Remarks by a Harvard law professor, a former Environmental Protection Agency official and a nominee for the Federal Energy Regulatory Commission over proposed carbon rules for power plants made up the top three Energy and Climate Report stories for the week ending Dec. 12. Rounding out the top five list was a story on the health effects of chemicals associated with unconventional oil and gas development, followed by one on a letter by 11 senators calling for more stringent carbon standards for power plants.
1. Harvard Law Professor, Obama Mentor Calls EPA Power Plant Rule Overreach
Harvard University law professor Laurence Tribe, a mentor to President Barack Obama—whose remarks are covered in this story—said the administration's carbon rule for power plants is “a remarkable example of executive overreach” that raises “serious constitutional questions.”
Tribe, who submitted joint comments to the EPA with coal producer Peabody Energy Corp., said the agency should withdraw its plan to cut emissions from power plants because it reverses decades of federal support for coal.
“The Proposed Rule lacks any legal basis and should be withdrawn,” Tribe and Peabody wrote in their filing, which law firms for the company said was submitted to EPA on the Dec. 1 deadline. The stock of Peabody, the nation's largest coal producer, has declined more than 44 percent in trading since the EPA plan was unveiled at the beginning of June.
2. Clean Air Act No Silver Bullet on Climate, But Power Plant Rules Help, Perciasepe Says
The Clean Air Act is not the long-term, “silver bullet” solution to addressing climate change, although regulatory actions such as the EPA’s proposed carbon pollution limits on power plants drive meaningful greenhouse gas emissions reductions to address the problem, Bob Perciasepe, a former EPA deputy administrator—whose remarks are covered in this story—said.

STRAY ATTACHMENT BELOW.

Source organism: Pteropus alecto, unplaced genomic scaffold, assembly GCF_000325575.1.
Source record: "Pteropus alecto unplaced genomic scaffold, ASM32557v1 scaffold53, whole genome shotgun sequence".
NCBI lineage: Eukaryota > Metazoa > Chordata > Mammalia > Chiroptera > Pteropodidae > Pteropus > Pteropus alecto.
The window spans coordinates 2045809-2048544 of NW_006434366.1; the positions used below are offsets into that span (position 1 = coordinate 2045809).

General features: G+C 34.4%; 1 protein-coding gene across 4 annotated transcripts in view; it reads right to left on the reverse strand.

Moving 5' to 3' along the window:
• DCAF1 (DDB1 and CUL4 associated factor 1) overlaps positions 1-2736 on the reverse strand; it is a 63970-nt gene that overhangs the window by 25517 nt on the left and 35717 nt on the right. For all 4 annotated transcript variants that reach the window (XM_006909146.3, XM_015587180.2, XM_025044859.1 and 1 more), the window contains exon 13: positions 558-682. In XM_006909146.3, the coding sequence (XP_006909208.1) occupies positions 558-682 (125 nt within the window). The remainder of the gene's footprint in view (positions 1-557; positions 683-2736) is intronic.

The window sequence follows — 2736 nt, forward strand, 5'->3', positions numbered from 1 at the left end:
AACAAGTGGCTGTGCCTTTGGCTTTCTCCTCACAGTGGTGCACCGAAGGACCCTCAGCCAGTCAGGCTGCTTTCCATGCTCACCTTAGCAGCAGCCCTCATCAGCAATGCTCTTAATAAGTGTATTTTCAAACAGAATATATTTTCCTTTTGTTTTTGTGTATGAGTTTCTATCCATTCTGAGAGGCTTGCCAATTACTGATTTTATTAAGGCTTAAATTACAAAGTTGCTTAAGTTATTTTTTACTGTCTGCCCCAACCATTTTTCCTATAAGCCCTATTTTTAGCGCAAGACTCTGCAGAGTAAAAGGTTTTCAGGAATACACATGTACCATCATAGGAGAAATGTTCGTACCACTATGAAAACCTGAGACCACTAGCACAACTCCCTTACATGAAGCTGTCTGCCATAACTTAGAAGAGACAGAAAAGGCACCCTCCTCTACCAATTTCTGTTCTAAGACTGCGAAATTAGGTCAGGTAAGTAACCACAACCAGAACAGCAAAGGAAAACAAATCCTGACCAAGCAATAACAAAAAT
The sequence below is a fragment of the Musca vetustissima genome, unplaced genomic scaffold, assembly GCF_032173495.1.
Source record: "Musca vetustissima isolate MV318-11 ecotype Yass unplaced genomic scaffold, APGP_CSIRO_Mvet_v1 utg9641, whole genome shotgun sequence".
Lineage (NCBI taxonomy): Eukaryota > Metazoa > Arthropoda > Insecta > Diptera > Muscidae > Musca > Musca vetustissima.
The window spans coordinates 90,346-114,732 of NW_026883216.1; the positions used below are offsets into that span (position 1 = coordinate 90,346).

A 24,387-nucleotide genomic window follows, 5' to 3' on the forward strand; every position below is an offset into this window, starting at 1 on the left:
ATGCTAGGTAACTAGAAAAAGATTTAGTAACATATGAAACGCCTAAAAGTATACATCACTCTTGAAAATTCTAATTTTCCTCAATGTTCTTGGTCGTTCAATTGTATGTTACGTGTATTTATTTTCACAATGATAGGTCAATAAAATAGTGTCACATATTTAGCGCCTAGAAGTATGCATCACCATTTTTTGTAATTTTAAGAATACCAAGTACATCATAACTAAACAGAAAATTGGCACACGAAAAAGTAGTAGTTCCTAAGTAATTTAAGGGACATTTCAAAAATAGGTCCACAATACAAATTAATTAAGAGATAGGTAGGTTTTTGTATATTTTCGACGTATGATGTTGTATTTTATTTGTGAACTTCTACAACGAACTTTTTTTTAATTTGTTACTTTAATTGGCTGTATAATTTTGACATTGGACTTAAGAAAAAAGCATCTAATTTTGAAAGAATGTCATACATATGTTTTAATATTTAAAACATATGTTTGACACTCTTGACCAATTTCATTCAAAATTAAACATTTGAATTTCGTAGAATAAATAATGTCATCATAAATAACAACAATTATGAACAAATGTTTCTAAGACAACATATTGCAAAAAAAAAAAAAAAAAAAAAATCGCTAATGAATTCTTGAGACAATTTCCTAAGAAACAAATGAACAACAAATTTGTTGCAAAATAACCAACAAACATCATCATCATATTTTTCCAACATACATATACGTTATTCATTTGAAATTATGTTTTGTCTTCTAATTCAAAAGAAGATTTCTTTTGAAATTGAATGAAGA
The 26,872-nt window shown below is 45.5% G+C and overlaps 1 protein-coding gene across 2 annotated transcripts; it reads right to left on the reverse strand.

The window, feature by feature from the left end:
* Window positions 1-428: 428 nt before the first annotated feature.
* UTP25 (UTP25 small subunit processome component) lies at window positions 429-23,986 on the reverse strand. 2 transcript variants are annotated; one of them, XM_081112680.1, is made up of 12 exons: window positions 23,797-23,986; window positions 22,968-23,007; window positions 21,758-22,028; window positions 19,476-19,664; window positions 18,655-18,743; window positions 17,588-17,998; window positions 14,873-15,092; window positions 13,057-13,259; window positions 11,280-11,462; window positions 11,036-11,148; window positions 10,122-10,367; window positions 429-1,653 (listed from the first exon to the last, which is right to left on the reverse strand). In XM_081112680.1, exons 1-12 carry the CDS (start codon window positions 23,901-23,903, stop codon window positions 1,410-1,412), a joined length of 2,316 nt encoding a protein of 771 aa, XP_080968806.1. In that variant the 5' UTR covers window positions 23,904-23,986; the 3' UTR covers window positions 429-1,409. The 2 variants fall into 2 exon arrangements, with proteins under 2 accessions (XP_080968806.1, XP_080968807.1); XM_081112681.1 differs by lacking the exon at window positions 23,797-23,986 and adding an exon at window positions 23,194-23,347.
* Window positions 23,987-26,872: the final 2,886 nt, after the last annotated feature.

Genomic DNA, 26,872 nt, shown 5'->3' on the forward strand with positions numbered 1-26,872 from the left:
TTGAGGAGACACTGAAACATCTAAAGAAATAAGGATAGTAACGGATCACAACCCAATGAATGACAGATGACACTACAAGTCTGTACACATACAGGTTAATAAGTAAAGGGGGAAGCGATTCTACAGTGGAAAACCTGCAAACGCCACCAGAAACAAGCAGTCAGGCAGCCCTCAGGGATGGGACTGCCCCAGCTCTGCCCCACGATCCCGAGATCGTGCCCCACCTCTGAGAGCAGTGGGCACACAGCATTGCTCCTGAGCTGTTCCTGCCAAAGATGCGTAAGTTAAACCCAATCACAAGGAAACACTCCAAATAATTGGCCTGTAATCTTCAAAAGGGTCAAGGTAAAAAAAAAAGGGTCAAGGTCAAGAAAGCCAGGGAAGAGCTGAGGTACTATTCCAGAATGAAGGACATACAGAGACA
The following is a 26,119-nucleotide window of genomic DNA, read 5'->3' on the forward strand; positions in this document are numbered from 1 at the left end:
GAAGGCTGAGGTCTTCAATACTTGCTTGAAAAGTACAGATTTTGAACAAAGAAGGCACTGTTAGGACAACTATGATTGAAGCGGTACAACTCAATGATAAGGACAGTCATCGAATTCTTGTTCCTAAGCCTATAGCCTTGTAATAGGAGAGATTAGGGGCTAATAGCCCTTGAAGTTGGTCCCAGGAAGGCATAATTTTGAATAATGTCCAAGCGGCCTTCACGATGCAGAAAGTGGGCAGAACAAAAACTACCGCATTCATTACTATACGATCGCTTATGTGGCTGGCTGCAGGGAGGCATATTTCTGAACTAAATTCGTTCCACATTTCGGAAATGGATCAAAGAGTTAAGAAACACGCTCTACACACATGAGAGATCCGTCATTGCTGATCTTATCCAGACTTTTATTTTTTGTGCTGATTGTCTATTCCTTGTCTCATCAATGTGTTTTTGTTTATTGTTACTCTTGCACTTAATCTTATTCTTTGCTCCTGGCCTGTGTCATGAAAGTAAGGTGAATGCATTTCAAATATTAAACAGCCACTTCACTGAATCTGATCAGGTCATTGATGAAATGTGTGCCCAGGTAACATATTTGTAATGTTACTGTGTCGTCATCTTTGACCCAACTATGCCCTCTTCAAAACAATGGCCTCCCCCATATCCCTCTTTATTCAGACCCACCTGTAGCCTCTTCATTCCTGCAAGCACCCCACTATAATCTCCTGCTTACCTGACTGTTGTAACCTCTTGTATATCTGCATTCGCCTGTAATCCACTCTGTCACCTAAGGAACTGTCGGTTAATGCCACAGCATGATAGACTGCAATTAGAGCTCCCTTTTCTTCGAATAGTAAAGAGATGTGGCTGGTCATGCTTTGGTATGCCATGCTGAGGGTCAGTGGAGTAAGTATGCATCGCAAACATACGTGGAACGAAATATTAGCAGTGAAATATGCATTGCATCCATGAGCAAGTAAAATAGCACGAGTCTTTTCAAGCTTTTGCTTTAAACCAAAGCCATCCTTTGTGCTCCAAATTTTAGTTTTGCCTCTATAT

Perciasepe, now president of the Center for Climate and Energy Solutions, said he is confident the proposed Clean Power Plan, the centerpiece of President Barack Obama's strategy for addressing climate change, is legally sound and said emissions reductions driven through the regulation will be useful “down the line” in spurring congressional action.
“What we're doing under the Clean Air Act is helpful,” Perciasepe said at a breakfast with Bloomberg reporters. “Even if this gets tangled [legally], people are thinking more than they ever have about this stuff.”
3. FERC Nominee Calls EPA Power Plan Flawed, Unattainable for Her Home State
As covered in this story, Colette Honorable, the president's latest FERC nominee, could pose some problems for the Obama administration given her concerns with the administration's signature initiative to reduce carbon emissions from power plants.
As chairman of the Arkansas Public Service Commission, Honorable submitted comments to the EPA concluding the agency's clean power plan is unworkable in its present form as it applies to her home state.
The EPA proposed rule for Arkansas is “technically flawed and is unattainable under the contemplated timeframe,” according to comments submitted jointly Nov. 26 by Honorable and J. Ryan Benefield, interim director for the Arkansas Department of Environmental Quality.
4. Report Summarizes Studies on Some Risks Posed by Oil, Gas to Reproductive Health
As covered in this story, a review of the research on chemicals associated with unconventional oil and gas development, including hydraulic fracturing, has concluded that the potential risks to human reproductive health are numerous and merit more study.
The review said there was an urgent need for “systematic and comprehensive epidemiological studies” and monitoring of chemical contamination in people and animals.
The review, “Developmental and reproductive effects of chemicals associated with unconventional oil and natural gas operations,” was published in the journal Reviews on Environmental Health. The lead author of the report was Ellen Webb of the Center for Environmental Health, an environmental advocacy organization.
5. Letter From 11 Senators Urges EPA to Set Stricter Carbon Standards for Power Plants
Eleven senators—as covered in this story—urged the EPA to set more stringent carbon dioxide emissions guidelines for existing power plants in a Dec. 9 letter to the agency.
The 10 Democrats and Sen. Bernie Sanders (I-Vt.) urged the EPA to require more investment in renewable energy and energy efficiency programs as part of the power plant rule proposed in June.
“While the emission reduction goals of the Clean Power Plant are laudable, we believe that with modest changes to reflect real-world market and technological conditions, the plan can, and should, achieve even greater emissions reductions,” the senators said.
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